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Three Common Mistakes People Make When Applying for a USDA Loan
USDA guaranteed home loans is the perfect alternative for borrowers who would like to get a mortgage but doesn't have the finances to pay any down. It is a government insured mortgage that allows eligible borrowers to get 100 percent financing on home loans without putting any money down. It is specially designed for low income generating applicants who wish to apply for a loan. This is probably why most people are so eager to apply for it. But that doesn't stop applicants from making any mistakes. Some people just get too excited that they often forget things that are rather important. Here are some of the things that most people often do when applying for a USDA home loan:
Not Getting Your USDA Loan Prequalified
One of the very first things that you need to do is to ensure if you're qualified for a USDA home loan or not. Keep in mind that the loan is specially made for low income generating applicants. Those who are above the 115 percent of the area's average generated income would have to make certain adjustments before they can even qualify. So before you start your application, make sure that you check the loan qualifications to make sure that you won't be wasting any of your time.
Lack of Savings
Although USDA backed mortgages doesn't require eligible borrowers in states like Texas to make any down payments, there are still other expenses that need to be paid. Keep in mind that the mortgage's down isn't the only charge that you need to pay when applying for a mortgage. There are still other expenses like the property inspections and the insurance fee that needs to be paid as well. It's much better to ask your lenders about the other fees included in your mortgage and ask him or her the average cost for each fee. This would at least give you a clue on how much the charge will be as soon as you're about to close the deal.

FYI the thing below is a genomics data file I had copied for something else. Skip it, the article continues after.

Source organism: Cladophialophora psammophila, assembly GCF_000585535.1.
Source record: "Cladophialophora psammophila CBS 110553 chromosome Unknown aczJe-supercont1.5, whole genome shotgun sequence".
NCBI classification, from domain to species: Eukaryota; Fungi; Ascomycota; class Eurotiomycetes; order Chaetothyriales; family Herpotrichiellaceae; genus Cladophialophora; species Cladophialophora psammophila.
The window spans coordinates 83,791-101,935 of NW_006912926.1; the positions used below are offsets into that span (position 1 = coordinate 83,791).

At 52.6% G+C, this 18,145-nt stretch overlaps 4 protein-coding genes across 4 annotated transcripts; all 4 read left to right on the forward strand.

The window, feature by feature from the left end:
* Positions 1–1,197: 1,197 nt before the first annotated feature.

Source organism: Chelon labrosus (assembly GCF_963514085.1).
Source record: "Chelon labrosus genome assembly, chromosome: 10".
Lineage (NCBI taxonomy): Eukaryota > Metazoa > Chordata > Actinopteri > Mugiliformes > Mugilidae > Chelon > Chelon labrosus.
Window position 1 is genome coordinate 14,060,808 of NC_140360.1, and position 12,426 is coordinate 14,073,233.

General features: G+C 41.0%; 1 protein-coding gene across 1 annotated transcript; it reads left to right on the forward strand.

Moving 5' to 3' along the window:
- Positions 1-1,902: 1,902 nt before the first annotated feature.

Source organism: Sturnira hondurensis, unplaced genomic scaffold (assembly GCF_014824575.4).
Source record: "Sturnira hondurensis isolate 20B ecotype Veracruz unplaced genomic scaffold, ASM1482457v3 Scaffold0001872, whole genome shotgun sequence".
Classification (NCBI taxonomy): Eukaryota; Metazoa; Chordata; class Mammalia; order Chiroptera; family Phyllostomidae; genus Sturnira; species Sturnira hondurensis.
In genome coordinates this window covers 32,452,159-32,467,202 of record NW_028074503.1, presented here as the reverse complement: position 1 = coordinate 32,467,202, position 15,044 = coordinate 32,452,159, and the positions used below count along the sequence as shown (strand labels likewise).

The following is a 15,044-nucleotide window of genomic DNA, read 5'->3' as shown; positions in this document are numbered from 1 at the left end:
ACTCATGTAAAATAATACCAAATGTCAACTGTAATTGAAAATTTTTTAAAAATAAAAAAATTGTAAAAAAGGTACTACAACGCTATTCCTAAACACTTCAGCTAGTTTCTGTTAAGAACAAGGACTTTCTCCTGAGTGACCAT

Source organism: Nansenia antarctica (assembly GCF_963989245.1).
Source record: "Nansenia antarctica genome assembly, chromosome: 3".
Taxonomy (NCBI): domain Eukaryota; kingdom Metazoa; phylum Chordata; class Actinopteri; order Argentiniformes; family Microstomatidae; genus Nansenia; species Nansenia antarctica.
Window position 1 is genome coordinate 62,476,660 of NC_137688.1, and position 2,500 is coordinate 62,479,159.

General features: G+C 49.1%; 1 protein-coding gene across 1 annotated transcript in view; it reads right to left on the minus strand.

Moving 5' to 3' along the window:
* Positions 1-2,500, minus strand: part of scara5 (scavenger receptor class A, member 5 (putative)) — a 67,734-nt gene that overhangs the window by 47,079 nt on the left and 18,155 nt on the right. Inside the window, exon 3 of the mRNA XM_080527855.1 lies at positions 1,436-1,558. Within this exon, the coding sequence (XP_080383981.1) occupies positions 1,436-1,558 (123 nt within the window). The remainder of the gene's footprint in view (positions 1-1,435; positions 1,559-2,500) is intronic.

Poor Credit Score
Although the USDA is not strict when it comes to the borrower's credit score. It should still be within the USDA's acceptable mark. Most USDA approved lenders would often allow people with 640 credit scores to apply for a loan. So you have to check your credit score to make sure that you hit the mark. If not, try to see if you can improve your credit standing by making sure that your statements are paid on time and that all your debts have been cleared. Do not consume all your credits and keep your expenses at a minimum. Make sure to have all your finances straightened out at least a year before you start your USDA home loan application.